Surface, geology of Pluto studied via opposition observations
Nearly six years after NASA’s New Horizons spacecraft revealed close up images of Pluto to the world, researchers are teasing out more information about its geology and surface through ground-based observations and laboratory simulations.
The best time of year for ground-based observations is when a planet or moon is at opposition, meaning it is positioned directly opposite the Sun as viewed from Earth. In Pluto’s case, this occurs annually every summer in the northern hemisphere.
In July 2018, scientists took advantage of a rare opportunity, an opposition alignment of Pluto with Earth’s orbital plane. Because Pluto’s orbit is inclined to the plane of Earth’s orbit, known as the ecliptic, this exact alignment occurs only once every 161 years. During other oppositions, Pluto is located either above or below the ecliptic.
Objects at opposition, like the full Moon, receive maximum illumination from the Sun. Through a phenomenon known as “opposition surge,” these objects experience a rise in brightness that provides scientists an opportunity to learn about its surface compositions and textures.
Changes in brightness in various regions on these objects during opposition are caused by the different densities of surface materials.
“By looking at how much an object brightens when it gets full, you can tell something about the surface texture and what the surface is like — is it fluffy? Is it snowy? Is it compact?” questioned Bonnie Buratti, a member of the New Horizons science team who works at NASA’s Jet Propulsion Laboratory.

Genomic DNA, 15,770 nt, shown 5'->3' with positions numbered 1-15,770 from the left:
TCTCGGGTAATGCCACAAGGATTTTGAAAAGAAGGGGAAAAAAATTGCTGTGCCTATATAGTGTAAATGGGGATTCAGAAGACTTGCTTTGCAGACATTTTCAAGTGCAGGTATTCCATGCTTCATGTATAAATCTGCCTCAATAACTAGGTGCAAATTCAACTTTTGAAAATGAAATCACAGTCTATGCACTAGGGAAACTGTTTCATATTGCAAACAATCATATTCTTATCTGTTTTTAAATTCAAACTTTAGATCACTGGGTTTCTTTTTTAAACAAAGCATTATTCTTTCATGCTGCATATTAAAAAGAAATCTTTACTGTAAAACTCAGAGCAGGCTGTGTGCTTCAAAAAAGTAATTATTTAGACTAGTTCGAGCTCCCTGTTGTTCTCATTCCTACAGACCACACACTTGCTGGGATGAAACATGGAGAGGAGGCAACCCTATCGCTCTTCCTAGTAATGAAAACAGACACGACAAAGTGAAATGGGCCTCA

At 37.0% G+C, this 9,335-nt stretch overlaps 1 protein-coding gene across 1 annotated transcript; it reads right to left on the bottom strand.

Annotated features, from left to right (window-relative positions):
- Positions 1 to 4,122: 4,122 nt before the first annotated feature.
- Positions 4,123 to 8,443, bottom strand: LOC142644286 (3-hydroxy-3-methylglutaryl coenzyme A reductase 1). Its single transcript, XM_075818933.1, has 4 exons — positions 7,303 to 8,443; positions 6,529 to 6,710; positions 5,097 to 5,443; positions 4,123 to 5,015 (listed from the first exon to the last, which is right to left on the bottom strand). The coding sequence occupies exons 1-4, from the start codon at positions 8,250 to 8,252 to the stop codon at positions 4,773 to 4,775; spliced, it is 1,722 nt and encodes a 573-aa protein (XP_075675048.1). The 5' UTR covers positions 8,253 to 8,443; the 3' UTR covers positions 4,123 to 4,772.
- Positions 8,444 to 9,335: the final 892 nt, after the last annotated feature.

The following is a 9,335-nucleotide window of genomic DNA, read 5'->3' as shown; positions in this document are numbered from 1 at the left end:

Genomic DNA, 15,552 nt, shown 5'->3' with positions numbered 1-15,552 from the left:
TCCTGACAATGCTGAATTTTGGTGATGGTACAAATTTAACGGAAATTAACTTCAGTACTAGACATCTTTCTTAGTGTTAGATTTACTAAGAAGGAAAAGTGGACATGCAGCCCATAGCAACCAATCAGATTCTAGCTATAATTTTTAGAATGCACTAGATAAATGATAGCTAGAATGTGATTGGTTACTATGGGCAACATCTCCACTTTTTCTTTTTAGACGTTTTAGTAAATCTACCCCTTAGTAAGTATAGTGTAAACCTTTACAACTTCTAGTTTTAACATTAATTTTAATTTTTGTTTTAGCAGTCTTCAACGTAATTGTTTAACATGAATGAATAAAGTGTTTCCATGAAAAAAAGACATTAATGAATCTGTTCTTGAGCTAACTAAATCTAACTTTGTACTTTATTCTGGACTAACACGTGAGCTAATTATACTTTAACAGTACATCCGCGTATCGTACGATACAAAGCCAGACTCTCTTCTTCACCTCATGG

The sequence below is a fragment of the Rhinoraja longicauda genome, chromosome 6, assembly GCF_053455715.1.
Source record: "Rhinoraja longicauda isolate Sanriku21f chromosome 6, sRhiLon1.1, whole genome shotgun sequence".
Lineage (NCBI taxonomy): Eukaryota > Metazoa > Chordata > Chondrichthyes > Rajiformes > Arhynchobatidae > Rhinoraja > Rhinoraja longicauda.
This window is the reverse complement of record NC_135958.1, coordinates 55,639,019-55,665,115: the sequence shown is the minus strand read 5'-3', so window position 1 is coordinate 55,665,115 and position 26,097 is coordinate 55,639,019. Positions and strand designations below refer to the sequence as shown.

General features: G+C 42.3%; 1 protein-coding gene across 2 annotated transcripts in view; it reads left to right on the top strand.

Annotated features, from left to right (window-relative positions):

When Buratti took advantage of the 2018 alignment to view Pluto at opposition using the 200-inch Hale Telescope at Palomar Observatory in California, scientists were able to see Pluto and its large moon Charon resolved into two separate objects for the first time since the 2015 flyby.
In July 2019, Buratti repeated the opposition observations. While plans to observe during the July 2020 opposition were canceled by closure of the observatory due to the COVID-19 pandemic, observation of this year’s opposition will take place several times in June, July, and October. All will be done remotely.
This year, Buratti intends to conduct exact measurements of the opposition surge in an effort to learn how surface activity could be impacting Pluto’s brightening.
Images captured by New Horizons‘ cameras revealed floating glaciers; ices that sublimate into gases, then fall back onto the surface as snow, and even possible exchanges of these ices between Pluto and Charon.
“Pluto is much more active than we thought. We saw stuff we never saw before there,” Buratti said.
Together, images and data from the flyby and those obtained through ground-based opposition viewing give scientists a more complete picture of Pluto’s geological activity, she said.
A paper on the opposition surge study has been published in the journal Geophysical Research Letters.
In a second study aimed at a more detailed understanding of Pluto’s surface activity, a group of researchers at the Delft University of Technology in the Netherlands created tholins, organic compounds seen in the outer solar system, formed via interaction between solar radiation and surface methane and carbon dioxide, in a laboratory.